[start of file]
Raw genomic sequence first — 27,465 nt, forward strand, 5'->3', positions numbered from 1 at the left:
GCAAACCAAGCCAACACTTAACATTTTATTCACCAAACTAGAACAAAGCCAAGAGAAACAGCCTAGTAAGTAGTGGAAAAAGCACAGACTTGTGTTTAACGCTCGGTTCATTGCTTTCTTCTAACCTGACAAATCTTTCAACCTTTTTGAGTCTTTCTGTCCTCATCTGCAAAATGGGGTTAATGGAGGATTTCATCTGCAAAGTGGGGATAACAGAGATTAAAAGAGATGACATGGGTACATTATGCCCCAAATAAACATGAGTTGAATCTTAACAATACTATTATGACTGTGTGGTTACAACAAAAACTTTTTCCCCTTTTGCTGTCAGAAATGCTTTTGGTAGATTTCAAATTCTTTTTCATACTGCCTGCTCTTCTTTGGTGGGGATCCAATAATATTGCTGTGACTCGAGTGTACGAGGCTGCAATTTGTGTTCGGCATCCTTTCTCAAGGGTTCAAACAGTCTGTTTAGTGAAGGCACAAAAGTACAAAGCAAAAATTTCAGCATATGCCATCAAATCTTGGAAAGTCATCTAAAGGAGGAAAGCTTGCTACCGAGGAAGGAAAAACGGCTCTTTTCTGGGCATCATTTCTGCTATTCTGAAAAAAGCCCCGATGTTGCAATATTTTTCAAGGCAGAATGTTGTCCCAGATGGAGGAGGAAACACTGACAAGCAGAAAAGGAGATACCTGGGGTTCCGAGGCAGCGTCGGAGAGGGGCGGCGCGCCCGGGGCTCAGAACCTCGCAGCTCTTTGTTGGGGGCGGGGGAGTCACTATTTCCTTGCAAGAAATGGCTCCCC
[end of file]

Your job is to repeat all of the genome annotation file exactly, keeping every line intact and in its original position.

Raw genomic sequence first — 27,465 nt, forward strand, 5'->3', positions numbered from 1 at the left:
GCAAACCAAGCCAACACTTAACATTTTATTCACCAAACTAGAACAAAGCCAAGAGAAACAGCCTAGTAAGTAGTGGAAAAAGCACAGACTTGTGTTTAACGCTCGGTTCATTGCTTTCTTCTAACCTGACAAATCTTTCAACCTTTTTGAGTCTTTCTGTCCTCATCTGCAAAATGGGGTTAATGGAGGATTTCATCTGCAAAGTGGGGATAACAGAGATTAAAAGAGATGACATGGGTACATTATGCCCCAAATAAACATGAGTTGAATCTTAACAATACTATTATGACTGTGTGGTTACAACAAAAACTTTTTCCCCTTTTGCTGTCAGAAATGCTTTTGGTAGATTTCAAATTCTTTTTCATACTGCCTGCTCTTCTTTGGTGGGGATCCAATAATATTGCTGTGACTCGAGTGTACGAGGCTGCAATTTGTGTTCGGCATCCTTTCTCAAGGGTTCAAACAGTCTGTTTAGTGAAGGCACAAAAGTACAAAGCAAAAATTTCAGCATATGCCATCAAATCTTGGAAAGTCATCTAAAGGAGGAAAGCTTGCTACCGAGGAAGGAAAAACGGCTCTTTTCTGGGCATCATTTCTGCTATTCTGAAAAAAGCCCCGATGTTGCAATATTTTTCAAGGCAGAATGTTGTCCCAGATGGAGGAGGAAACACTGACAAGCAGAAAAGGAGATACCTGGGGTTCCGAGGCAGCGTCGGAGAGGGGCGGCGCGCCCGGGGCTCAGAACCTCGCAGCTCTTTGTTGGGGGCGGGGGAGTCACTATTTCCTTGCAAGAAATGGCTCCCC